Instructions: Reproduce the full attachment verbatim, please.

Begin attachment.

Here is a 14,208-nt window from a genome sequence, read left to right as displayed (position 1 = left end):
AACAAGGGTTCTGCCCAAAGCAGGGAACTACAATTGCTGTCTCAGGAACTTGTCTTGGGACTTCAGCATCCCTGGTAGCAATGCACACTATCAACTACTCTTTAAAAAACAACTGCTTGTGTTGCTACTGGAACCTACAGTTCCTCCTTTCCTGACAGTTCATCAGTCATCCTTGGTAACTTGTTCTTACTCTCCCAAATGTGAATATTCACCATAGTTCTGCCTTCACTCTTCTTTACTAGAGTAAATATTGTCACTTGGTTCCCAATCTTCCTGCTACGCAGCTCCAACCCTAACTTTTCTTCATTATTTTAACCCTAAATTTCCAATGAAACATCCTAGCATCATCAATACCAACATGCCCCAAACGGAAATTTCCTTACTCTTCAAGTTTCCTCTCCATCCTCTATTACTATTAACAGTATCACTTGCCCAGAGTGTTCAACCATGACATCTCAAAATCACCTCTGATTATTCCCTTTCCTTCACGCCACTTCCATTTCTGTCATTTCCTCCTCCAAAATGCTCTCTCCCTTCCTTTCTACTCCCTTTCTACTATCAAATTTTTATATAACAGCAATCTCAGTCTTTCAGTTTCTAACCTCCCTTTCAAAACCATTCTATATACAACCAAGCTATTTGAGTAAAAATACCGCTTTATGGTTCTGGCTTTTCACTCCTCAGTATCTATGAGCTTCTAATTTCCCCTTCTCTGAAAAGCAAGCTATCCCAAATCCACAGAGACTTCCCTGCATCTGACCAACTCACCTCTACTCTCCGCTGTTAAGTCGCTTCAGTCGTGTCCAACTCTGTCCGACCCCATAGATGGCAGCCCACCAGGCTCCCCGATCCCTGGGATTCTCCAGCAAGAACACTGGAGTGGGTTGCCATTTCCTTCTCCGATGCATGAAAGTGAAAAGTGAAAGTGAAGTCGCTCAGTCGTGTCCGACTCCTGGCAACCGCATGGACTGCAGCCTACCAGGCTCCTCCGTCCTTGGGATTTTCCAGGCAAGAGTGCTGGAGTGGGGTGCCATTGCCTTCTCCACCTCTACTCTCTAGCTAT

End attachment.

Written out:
Here is a 14,208-nt window from a genome sequence, read left to right as displayed (position 1 = left end):
AACAAGGGTTCTGCCCAAAGCAGGGAACTACAATTGCTGTCTCAGGAACTTGTCTTGGGACTTCAGCATCCCTGGTAGCAATGCACACTATCAACTACTCTTTAAAAAACAACTGCTTGTGTTGCTACTGGAACCTACAGTTCCTCCTTTCCTGACAGTTCATCAGTCATCCTTGGTAACTTGTTCTTACTCTCCCAAATGTGAATATTCACCATAGTTCTGCCTTCACTCTTCTTTACTAGAGTAAATATTGTCACTTGGTTCCCAATCTTCCTGCTACGCAGCTCCAACCCTAACTTTTCTTCATTATTTTAACCCTAAATTTCCAATGAAACATCCTAGCATCATCAATACCAACATGCCCCAAACGGAAATTTCCTTACTCTTCAAGTTTCCTCTCCATCCTCTATTACTATTAACAGTATCACTTGCCCAGAGTGTTCAACCATGACATCTCAAAATCACCTCTGATTATTCCCTTTCCTTCACGCCACTTCCATTTCTGTCATTTCCTCCTCCAAAATGCTCTCTCCCTTCCTTTCTACTCCCTTTCTACTATCAAATTTTTATATAACAGCAATCTCAGTCTTTCAGTTTCTAACCTCCCTTTCAAAACCATTCTATATACAACCAAGCTATTTGAGTAAAAATACCGCTTTATGGTTCTGGCTTTTCACTCCTCAGTATCTATGAGCTTCTAATTTCCCCTTCTCTGAAAAGCAAGCTATCCCAAATCCACAGAGACTTCCCTGCATCTGACCAACTCACCTCTACTCTCCGCTGTTAAGTCGCTTCAGTCGTGTCCAACTCTGTCCGACCCCATAGATGGCAGCCCACCAGGCTCCCCGATCCCTGGGATTCTCCAGCAAGAACACTGGAGTGGGTTGCCATTTCCTTCTCCGATGCATGAAAGTGAAAAGTGAAAGTGAAGTCGCTCAGTCGTGTCCGACTCCTGGCAACCGCATGGACTGCAGCCTACCAGGCTCCTCCGTCCTTGGGATTTTCCAGGCAAGAGTGCTGGAGTGGGGTGCCATTGCCTTCTCCACCTCTACTCTCTAGCTAT